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km6xz

St Petersburg, RU
3577 posts

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"RE: what to do"

km6xz Moderator Awarded for his in-depth knowledge in various areas, including Portraits and Urban Photography Nikonian since 22nd Jan 2009
Mon 17-Dec-12 05:53 AM

We have a few things in common. I started with digital after years of inactivity, and having used a A1 for decades. You have a distinct advantage over most who get their first DSLR, namely, knowing about the fundamentals of all photography; light, time and color which were learned from using manual focus film cameras. Most newcomers to DSLR modern cameras are trying to work out what is exposure is or what DOF is and why is it important. So you will progress very quickly, having that head start.
But the D7000 is a complex camera, there are many user adjustable parameters, any one of them can cause unexpected results. There are some terms that will be unfamiliar but all the basics are just as you would expect from using the A1. There is only one disadvantage moving from film to the D7000, manual focus is much less accurate using the viewfinder because digital cameras do not have the microprism or split screen focusing screens. MF on good film cameras was a joy, fast and accurate. The D7000 however has an answer, the LiveView that allows the rear monitor to zoom in on details for manual focus. It is used most effectively on a tripod instead of handheld.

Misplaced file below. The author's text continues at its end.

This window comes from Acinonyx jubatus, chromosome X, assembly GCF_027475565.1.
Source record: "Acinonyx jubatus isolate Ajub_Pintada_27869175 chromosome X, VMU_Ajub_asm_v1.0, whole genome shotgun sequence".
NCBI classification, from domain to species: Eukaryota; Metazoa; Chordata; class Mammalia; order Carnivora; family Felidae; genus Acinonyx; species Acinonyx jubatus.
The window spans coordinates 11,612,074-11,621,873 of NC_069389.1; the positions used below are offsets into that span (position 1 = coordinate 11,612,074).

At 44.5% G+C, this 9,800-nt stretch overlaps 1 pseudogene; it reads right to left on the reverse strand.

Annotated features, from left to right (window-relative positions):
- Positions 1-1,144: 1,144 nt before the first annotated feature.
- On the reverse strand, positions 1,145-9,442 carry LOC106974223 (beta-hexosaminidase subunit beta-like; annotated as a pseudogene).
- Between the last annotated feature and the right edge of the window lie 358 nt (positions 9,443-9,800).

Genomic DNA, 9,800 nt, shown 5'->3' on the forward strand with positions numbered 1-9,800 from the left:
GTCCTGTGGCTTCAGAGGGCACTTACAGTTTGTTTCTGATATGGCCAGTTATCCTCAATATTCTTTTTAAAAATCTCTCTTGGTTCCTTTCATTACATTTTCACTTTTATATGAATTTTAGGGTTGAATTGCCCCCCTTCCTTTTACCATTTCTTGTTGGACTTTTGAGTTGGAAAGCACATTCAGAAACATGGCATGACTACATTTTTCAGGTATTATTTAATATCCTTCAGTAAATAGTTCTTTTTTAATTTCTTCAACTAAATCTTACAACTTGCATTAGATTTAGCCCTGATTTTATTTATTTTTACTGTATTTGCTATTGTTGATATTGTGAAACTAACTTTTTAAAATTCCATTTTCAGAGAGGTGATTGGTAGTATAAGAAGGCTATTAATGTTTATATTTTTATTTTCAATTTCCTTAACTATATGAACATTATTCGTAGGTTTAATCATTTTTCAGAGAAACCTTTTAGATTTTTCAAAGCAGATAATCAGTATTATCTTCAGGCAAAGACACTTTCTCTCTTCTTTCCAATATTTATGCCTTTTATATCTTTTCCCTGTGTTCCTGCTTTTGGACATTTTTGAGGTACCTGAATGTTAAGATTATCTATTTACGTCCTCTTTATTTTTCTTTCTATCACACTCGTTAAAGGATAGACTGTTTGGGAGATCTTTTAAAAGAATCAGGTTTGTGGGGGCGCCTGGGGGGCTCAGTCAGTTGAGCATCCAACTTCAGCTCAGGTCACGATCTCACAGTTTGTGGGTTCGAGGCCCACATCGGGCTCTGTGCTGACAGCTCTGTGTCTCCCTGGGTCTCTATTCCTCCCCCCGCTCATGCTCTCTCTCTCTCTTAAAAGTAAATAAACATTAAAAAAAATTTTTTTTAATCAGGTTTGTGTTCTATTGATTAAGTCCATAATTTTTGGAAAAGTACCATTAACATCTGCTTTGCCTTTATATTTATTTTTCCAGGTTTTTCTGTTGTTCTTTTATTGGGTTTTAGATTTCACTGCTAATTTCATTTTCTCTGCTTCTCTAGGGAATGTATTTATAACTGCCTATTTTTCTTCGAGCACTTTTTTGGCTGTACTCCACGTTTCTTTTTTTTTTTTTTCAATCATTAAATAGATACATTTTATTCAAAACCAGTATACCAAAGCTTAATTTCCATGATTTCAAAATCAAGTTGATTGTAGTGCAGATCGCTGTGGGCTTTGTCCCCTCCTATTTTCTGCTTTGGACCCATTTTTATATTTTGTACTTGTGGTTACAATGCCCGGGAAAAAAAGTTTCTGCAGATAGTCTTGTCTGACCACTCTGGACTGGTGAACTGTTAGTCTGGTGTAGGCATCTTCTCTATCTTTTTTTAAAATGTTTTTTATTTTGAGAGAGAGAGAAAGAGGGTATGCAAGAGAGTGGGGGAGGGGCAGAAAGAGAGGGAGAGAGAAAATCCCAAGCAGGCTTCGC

What to do in the winter? Get gloves and scarf? Actually, indoor shooting will be more effective than you are used to with ASA 100 and 400 film. You have decent dynamic range at an equivalent ASA 6400!
But as with film, low ISO is where the camera really shines. The manual is probably enough to get you up and running. Experiment with some of the features one at a time.
The camera will become productive for you almost immediately but the second half of photography with digital is that you have to post process your files , something that most people left to developing labs in the color film days. Learning post processing can be a steep learning curve, particularly is you choose to use very comprehensive programs like Adobe PhotoShop CS6. It is as complex and powerful as you make it. Luckily there are probably 50 good books and video courses on learning to use it.
If you run into some problem that is not explained in the manual, just as on the forum. There is a lot of accumulated knowledge about the D7000 on this forum.

Stan
St Petersburg Russia

Visit my Nikonians gallery.

A topic tagged as having a question what to do [View all] , littleaddictsl , Sun 16-Dec-12 02:47 AM
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